5.0029 Troubling Citation Study (1/60)

Elaine Brennan & Allen Renear (EDITORS@BROWNVM.BITNET)
Sun, 12 May 91 21:47:24 EDT

Humanist Discussion Group, Vol. 5, No. 0029. Sunday, 12 May 1991.

Date: Fri, 10 May 91 17:29:49 EDT
From: "Steven J. DeRose" <EL406011@BROWNVM>
Subject: Study of article citation

I just ran across an odd and troubling set of statistics in the
May 1991 Communications of the Association for Computing Machinery,
in the Editorial. The discussion centered around a study based
on the citation indices (or indexes, for the modernists among us).
A few extracts:

* There are 108,600 scholarly journals in all fields.

* Of papers published in the 4,500 most prominent journals 1981-1985:
55% were never cited
60% were never cited except by their own author(s)

Breaking this down somewhat by fields, the study claims:
14% were never cited, among "virology" articles
37% were never cited, among "physics" articles
56% were never cited, among "mathematics" articles
66% were never cited, among "electrical engineering" articles
and most troubling:
98% were never cited, among "arts and humanities" articles.

* There were, in 4-year institutions in the US,
about 100,000 "researchers" in 1968
about 200,000 "researchers" in 1988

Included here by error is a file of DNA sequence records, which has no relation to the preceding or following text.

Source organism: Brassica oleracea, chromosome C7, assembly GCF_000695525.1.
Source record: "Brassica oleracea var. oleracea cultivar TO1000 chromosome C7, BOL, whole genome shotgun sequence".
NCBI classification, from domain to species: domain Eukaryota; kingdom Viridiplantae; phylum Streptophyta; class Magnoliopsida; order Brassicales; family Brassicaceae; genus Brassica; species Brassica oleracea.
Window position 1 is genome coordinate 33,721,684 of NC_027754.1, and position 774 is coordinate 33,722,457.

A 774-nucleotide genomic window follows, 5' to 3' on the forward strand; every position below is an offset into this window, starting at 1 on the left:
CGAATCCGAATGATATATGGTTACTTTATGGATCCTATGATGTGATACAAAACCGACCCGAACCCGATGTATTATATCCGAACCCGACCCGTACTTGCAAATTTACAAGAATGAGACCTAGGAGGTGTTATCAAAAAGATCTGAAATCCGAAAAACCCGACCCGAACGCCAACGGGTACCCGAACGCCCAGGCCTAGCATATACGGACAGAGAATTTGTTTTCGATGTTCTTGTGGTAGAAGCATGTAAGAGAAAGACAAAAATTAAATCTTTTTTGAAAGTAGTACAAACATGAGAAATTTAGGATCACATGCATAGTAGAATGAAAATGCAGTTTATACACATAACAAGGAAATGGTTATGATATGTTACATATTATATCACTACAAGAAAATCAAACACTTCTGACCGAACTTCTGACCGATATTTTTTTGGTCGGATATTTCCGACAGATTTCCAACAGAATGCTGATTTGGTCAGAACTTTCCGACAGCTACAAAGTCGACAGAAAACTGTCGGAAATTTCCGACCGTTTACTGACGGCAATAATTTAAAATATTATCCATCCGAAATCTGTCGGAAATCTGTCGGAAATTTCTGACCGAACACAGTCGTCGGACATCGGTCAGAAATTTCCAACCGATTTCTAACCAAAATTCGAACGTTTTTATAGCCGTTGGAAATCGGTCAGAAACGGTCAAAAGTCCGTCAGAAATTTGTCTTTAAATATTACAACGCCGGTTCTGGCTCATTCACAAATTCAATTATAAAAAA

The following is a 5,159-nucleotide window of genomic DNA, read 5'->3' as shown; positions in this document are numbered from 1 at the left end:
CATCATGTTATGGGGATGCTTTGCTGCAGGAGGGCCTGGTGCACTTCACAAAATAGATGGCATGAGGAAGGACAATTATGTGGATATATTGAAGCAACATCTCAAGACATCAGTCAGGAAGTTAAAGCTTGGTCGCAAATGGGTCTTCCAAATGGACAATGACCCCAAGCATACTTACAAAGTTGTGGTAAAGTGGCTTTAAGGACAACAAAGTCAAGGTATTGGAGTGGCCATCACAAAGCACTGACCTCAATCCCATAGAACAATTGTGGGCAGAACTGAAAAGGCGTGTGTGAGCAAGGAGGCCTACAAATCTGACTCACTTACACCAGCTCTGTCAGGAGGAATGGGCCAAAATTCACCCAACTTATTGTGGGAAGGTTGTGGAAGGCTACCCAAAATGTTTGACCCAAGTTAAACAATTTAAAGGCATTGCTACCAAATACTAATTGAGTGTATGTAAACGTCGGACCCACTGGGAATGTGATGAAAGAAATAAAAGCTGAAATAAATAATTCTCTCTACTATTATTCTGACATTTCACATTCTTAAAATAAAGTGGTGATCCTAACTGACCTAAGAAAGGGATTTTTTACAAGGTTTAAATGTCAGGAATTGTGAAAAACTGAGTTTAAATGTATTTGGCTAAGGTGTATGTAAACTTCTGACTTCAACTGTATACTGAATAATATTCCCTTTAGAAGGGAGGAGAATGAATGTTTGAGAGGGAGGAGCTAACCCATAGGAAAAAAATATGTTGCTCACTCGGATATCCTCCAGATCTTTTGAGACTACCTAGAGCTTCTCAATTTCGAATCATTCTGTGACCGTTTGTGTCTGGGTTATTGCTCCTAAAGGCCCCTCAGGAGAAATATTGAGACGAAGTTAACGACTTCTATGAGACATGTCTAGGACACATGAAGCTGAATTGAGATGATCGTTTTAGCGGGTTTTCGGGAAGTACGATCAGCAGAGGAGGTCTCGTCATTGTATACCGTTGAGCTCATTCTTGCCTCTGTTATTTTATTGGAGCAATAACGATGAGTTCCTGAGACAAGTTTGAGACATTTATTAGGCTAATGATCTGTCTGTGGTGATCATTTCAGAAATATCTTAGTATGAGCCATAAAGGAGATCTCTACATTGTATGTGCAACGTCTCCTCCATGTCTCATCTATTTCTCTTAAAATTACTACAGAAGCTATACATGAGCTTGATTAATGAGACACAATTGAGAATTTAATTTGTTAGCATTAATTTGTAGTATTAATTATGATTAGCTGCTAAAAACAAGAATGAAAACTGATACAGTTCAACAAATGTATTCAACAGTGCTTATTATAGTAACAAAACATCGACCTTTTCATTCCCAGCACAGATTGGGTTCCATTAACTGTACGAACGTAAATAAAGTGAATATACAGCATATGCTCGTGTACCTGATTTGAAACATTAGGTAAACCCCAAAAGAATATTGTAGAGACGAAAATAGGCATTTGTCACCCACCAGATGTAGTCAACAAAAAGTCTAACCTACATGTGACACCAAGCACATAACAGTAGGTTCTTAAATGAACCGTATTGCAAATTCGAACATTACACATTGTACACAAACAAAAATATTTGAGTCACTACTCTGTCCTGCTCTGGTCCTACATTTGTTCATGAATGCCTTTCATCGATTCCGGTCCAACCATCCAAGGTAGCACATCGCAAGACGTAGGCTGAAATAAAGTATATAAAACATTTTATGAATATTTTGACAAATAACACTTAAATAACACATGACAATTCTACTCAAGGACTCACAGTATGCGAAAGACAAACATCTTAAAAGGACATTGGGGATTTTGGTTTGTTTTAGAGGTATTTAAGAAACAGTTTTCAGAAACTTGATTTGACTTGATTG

(this makes for about a ballpark 3.5% growth rate, right?)

ACM failed to point out that this means each researcher has over half a
journal to her/himself. I certainly should work harder; I must admit
I haven't published a half-journal's-worth of articles every year!
Where are these all coming from, esp. since the count appears not to
include conference proceedings or monographs?

* A *Newsweek* reporter concluded from this that "nearly half the
scientific work in this country is worthless" -- ergo, 98% of our work
as humanists must also be worthless. I tend not to agree with this
(though I suppose we could each nominate particularly useless publications,
such as, perhaps, this posting).

* Naturally, the editor goes on to list many reasons why the citation
index is a worthless measure of an article's usefulness (along with
several gratuitous comments about sociology, teaching, and even the
medieval church).

Does this figure of 98% tell us anything? If so,
what, and what should we do about it? It would be interesting to do a
similar study for an earlier period and compare; or to check the number of
citations for several highly- respected articles; perhaps 98% of them
also have gone uncited? Do tenure committees weigh citations heavily,
and if so, does that make much sense? Related to current topics, what
does this tell us about our relationship to publishers? The number of
journals is climbing fast, and the increase of specialization has led to
relevant articles being scattered throughout many journals, at the same
time that the percentage of useful articles in any subscription I take
is lower. That means we are paying more and more for the same amount of
relevant information (this could be a direct cause of a decrease in
citation, if such there is). I would like to raise directly the
question: Can we design a better publication system, which will provide
more useful measures of usefulness, and cheaper access to specifically
relevant information?

Steve DeRose